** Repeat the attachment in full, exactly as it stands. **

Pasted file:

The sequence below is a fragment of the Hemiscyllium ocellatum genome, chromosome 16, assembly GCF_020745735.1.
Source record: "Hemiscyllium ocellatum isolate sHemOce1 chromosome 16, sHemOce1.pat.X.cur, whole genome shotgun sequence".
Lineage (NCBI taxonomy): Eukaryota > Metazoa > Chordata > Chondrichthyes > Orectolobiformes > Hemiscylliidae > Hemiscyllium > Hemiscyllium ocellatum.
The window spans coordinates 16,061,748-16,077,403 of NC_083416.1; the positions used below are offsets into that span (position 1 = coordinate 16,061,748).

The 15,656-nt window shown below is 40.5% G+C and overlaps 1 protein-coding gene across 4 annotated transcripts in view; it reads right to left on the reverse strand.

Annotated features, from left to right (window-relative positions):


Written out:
The sequence below is a fragment of the Hemiscyllium ocellatum genome, chromosome 16, assembly GCF_020745735.1.
Source record: "Hemiscyllium ocellatum isolate sHemOce1 chromosome 16, sHemOce1.pat.X.cur, whole genome shotgun sequence".
Lineage (NCBI taxonomy): Eukaryota > Metazoa > Chordata > Chondrichthyes > Orectolobiformes > Hemiscylliidae > Hemiscyllium > Hemiscyllium ocellatum.
The window spans coordinates 16,061,748-16,077,403 of NC_083416.1; the positions used below are offsets into that span (position 1 = coordinate 16,061,748).

The 15,656-nt window shown below is 40.5% G+C and overlaps 1 protein-coding gene across 4 annotated transcripts in view; it reads right to left on the reverse strand.

Annotated features, from left to right (window-relative positions):